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From Left: Madhumati Anand, Vyshak Ajith and Sanjula Sreekumar, the trio who created the Tensegrity protective packaging and delivery system
 
 
Amrita students design safe enclosure to drop supplies from drone, win US patents

September 15  2022: The two years and more of the Covid pandemic, saw drones perform multiple sorties across India, delivering vaccines and other medical supplies to remote corners. 
One challenge remained: how to maximise the delivery within the flight endurance of the drone. Landing at every location took up too much time and reduced the reach of the drone. Air dropping was a possibility – but payloads tended to get damaged.
It was a challenge for those in charge of delivering such critical supplies by drone…. a challenge that motivated students in a Kerala school, working on projects in the Atal Tinkering Lab, an outreach of the government of India’s Atal Innovation Mission, to come up with a solution.
At the Amrita Vidyalayam, in Puthiyakavu,  Karunagapally,  near Kollam Kerala, 9th standard student Madhumati Anand and her class mates Sanjula Sreekumar and Vyshak Ajith addressed the problem of how to package delicate payloads that could be air dropped without damage in  disaster relief scenarios.
Sanjula researched the medical angle, studying the type of emergency supplies typically required to be transported.
Madhumati took up the core design of the delivery platform – turning to an engineering principle sometimes used in the design of structures, called Tensegrity, also known as Floating compression
Harnessing Tensegrity
Simply put, this means creating a structure with two components: struts and cords. The struts are in a state of constant compression, while the cords are in a state of constant tension.  The resulting combo ensures that the structure is able to absorb significant shock – the shock of a hard landing say – without breaking.
After many months of trials, Madhumati finally selected sticks of cane to form the struts and jute cord to tie them together. Inside this structure which is roughly octahedral in shape, the delicate payload is wrapped in wool and suspended from the outer structure with jute strings.   The result was a modern application of a Tensegrity – delivering structures which retain their integrity, thanks to a built-in state of tension.
The third student in the team, Vyshak,  has explored how to slow down the fall of the payload structure ; it is a complex  task still being addressed.
After repeated trials the students managed to land delicate loads of medicines and syringes without damage even when dropped by drones from as high as 70 metres (230 feet).    The students received valuable help from AMMACHI Labs, the academic and interdisciplinary research centre of Amrita Vishwa Vidyapeetham (University)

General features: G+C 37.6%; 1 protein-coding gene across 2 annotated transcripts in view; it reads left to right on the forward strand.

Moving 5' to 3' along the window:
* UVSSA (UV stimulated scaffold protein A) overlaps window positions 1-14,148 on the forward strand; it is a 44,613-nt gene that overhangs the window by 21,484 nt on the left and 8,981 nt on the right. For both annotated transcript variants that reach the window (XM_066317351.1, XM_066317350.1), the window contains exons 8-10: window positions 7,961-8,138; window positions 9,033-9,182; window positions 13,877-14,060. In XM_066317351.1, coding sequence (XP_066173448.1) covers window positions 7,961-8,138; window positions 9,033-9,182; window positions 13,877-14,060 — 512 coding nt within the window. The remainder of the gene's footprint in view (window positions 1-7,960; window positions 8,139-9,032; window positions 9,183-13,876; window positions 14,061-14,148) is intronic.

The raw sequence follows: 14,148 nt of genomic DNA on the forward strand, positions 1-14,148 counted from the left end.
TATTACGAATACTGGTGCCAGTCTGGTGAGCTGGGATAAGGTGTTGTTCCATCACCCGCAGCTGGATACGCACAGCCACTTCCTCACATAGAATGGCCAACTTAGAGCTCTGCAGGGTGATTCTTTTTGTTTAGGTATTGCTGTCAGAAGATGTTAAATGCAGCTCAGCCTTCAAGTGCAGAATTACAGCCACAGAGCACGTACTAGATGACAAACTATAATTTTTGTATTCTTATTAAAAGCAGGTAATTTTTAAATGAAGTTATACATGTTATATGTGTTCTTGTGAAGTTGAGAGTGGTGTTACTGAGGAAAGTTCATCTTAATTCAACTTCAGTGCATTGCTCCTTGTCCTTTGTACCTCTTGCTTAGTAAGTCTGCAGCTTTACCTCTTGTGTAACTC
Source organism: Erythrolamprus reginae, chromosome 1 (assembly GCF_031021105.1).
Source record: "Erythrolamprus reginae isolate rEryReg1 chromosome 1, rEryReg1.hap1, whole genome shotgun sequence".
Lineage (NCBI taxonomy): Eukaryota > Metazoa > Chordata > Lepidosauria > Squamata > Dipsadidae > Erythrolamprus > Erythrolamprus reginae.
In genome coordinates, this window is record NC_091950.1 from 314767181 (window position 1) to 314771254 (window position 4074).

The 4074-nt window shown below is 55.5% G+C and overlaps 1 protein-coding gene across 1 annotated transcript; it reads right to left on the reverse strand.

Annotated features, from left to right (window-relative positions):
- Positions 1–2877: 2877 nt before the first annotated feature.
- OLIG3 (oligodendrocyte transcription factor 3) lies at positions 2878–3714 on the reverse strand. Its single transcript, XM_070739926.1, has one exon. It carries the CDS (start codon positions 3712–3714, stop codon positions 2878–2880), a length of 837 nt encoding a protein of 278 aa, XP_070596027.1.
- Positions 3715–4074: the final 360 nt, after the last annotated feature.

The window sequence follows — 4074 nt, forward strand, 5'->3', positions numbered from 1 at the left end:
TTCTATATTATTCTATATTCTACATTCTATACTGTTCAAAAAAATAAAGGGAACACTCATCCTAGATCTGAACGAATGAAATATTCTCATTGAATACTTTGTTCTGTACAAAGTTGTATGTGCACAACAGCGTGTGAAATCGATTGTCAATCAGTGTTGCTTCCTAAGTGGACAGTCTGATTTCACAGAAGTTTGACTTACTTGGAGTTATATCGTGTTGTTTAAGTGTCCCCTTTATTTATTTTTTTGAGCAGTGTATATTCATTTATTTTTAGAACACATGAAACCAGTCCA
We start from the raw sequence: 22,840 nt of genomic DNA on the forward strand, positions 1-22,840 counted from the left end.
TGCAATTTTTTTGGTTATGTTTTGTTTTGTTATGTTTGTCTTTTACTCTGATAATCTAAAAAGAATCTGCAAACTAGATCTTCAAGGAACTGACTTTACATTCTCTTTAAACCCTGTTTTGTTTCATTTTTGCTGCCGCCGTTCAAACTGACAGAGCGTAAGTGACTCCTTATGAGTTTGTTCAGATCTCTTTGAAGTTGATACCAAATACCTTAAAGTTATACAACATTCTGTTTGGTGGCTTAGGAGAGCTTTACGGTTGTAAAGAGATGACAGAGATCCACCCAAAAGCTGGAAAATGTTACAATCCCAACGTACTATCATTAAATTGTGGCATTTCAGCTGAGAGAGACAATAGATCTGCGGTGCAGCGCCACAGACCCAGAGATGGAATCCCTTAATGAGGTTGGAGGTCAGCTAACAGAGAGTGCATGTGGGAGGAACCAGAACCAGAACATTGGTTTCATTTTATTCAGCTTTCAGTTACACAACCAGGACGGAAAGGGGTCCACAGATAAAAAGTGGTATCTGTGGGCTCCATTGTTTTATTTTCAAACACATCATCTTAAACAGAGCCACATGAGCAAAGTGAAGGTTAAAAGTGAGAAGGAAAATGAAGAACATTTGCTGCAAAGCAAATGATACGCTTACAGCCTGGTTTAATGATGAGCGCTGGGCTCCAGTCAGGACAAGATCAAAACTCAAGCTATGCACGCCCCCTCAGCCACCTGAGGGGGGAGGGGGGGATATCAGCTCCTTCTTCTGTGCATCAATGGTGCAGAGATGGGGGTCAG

Recognizing the value of this invention – and the use of readily available eco-friendly and biodegradable  materials like cane and jute – the project’s mentor and guide, Gayathri Manikutty, worked with the  school management and the Amrita  group of institutions to   protect the intellectual property by applying simultaneously  for both Indian and US patents. 
Two US patents granted
The US Patent Office awarded two patents in May and August this year, to Amrita Vishwa Vidyapeetham, one recognizing the innovation  and the other, the practical application of  protective packaging and delivery.  In recognition of her core contribution to the innovation, the student,  Madhumathi Anand is  the first assignee of the US patents. The Indian Patent Office has not yet conveyed a decision.
Last month at a national education conference in Bengaluru – DIDAC India 2022 – the Amrita school project was a big draw at the stand of the Atal Innovation Mission, with Madhumati on hand to explain the Tensegrity project to this correspondent and  other delegates. Earlier in 2020, the three students received wide   appreciation at  the Fablearn Asia international educational  symposium in Bangkok, Thailand,where they presented their work.
The project, interrupted by many months of Covid-driven school closure, has now resumed. The student innovators are in class 12 now.
Mrs Gayathri said the size of the payload, which was around 100 grams during initial trials, had now been successfully increased to 750 grams.  Both the students and teachers  involved, were hugely motivated by the encouragement and support of the Amrita management and the opportunities offered under the Atal Innovation Mission, she added. 
How many school managements would recognize the potential of the innovation  flowing from their students; would undertake the procedural hassles and the sheer expense of applying for Indian and global patents and make  a child, the  co-author of the patent?